September 21, 2021

Volume XI, Number 264


September 20, 2021

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California Requires Employers To Notify Workers Regarding COVID-19 Exposure, Expands Other Protections


A pair of new California laws add COVID-19 reporting obligations for employers and expand workers’ compensation presumptions

AB 685 makes certain COVID-19 outbreaks reportable to CAL-OSHA

SB 1159 codifies and refines the earlier presumption of workers’ compensation coverage for covered employees who contract COVID-19

In another move to combat the impact of COVID-19 on businesses, effective Sept. 17, 2020, California’s Gov. Gavin Newsom signed two bills expanding employee protections related to COVID-19. 

California Assembly Bill (AB) 685 requires employers to provide employees with notice that they may have been exposed to COVID-19 within one business day. And SB 1159 expands first responders’ workers’ compensation access, due to the pandemic. 

According to the governor, “Protecting workers is critical to slowing the spread of this virus” and the new legislation “will help California workers stay safe at work and get the support they need if they are exposed to COVID-19.”

New Notice Requirements for Potential Employee COVID-19 Exposure

AB 685 obliges employers to report COVID-19 cases that meet the definition of a “serious occupational injury or illness” to employees and the California Division of Occupational Safety and Health (Cal OSHA). This notice requirement presupposes that employers have both a process for employees to report potential COVID-19 exposure and the ability to determine whether Cal OSHA regulations require reporting of a particular case.

Specifically, the law says employers who have notice of a potential COVID-19 exposure must provide written notice to permanent and subcontractor employees who were at the worksite at the same time as a potentially infected person. Notice to the employees’ exclusive representative (if any) also is required. Employers must provide the notice, via a method typically used to communicate employment-related information, within one business day of learning of a possible COVID-19 exposure.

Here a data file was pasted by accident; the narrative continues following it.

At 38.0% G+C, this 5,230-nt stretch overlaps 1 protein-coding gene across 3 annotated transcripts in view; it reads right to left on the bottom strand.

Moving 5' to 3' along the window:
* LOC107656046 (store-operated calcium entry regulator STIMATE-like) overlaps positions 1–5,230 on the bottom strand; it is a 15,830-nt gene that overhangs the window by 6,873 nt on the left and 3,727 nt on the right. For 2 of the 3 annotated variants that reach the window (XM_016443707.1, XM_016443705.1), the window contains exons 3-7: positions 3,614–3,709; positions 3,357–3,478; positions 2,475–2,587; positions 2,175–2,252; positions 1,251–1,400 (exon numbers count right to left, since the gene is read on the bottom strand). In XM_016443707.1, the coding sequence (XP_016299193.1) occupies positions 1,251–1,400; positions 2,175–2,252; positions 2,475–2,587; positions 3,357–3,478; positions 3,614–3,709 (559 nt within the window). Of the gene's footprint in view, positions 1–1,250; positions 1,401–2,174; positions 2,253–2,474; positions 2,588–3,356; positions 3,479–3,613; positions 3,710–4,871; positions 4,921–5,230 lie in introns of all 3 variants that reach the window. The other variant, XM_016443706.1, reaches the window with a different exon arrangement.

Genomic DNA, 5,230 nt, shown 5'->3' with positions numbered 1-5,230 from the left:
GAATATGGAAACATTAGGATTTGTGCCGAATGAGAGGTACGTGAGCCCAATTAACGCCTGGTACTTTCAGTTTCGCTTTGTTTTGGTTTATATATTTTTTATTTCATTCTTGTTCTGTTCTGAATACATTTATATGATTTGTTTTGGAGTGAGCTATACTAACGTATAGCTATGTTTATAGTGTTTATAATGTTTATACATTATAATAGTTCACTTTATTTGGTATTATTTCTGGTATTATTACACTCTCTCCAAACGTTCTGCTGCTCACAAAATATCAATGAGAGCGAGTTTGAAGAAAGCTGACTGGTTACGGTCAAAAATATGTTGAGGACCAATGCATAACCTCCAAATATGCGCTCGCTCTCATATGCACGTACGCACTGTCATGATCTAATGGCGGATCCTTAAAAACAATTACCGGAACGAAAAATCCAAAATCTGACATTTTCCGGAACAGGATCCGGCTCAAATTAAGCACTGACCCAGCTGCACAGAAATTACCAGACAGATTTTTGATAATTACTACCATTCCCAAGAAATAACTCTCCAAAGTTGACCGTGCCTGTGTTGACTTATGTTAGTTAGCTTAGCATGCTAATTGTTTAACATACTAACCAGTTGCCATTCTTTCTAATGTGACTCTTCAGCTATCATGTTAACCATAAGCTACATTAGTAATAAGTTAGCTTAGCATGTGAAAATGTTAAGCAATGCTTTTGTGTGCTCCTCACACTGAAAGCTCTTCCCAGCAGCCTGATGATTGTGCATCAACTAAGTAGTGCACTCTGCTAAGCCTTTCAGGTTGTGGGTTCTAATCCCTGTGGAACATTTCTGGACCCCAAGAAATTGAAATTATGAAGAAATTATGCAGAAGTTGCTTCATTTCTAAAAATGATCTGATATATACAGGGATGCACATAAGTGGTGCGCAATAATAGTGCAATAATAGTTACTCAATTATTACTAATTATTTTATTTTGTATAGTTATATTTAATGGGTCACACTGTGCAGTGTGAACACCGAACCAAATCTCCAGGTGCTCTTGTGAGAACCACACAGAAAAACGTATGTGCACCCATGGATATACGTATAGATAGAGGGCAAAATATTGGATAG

The notice should protect employee privacy, identity and personal health data. It must also inform the recipient of COVID-19 sick pay and leave benefits and the employer’s implemented and/or planned disinfection and safety plan (per guidance from the Centers for Disease Control and Prevention). 

With regard to Cal OSHA, the new law authorizes the agency to act when, “in its opinion,” employees’ exposure to COVID-19 in the workplace is an “imminent hazard.” The agency may issue citations, bar access to the worksite, shut down operations, and require employer postings disclosing an imminent hazard. 

Employers also must contact their local public health department if the number of COVID-19 cases about which the employer knows constitutes a COVID-19 outbreak, as defined by the California State Department of Public Health. In this instance, employers have 48 hours to notify the public health department and must be prepared to provide it with the number of COVID-19 cases at the workplace, employee names, and other pertinent information. 

Employers are required to maintain records of written notifications for at least three years, according to the new law.

Expanding Workers’ Compensation for Frontline Workers and Notice Requirements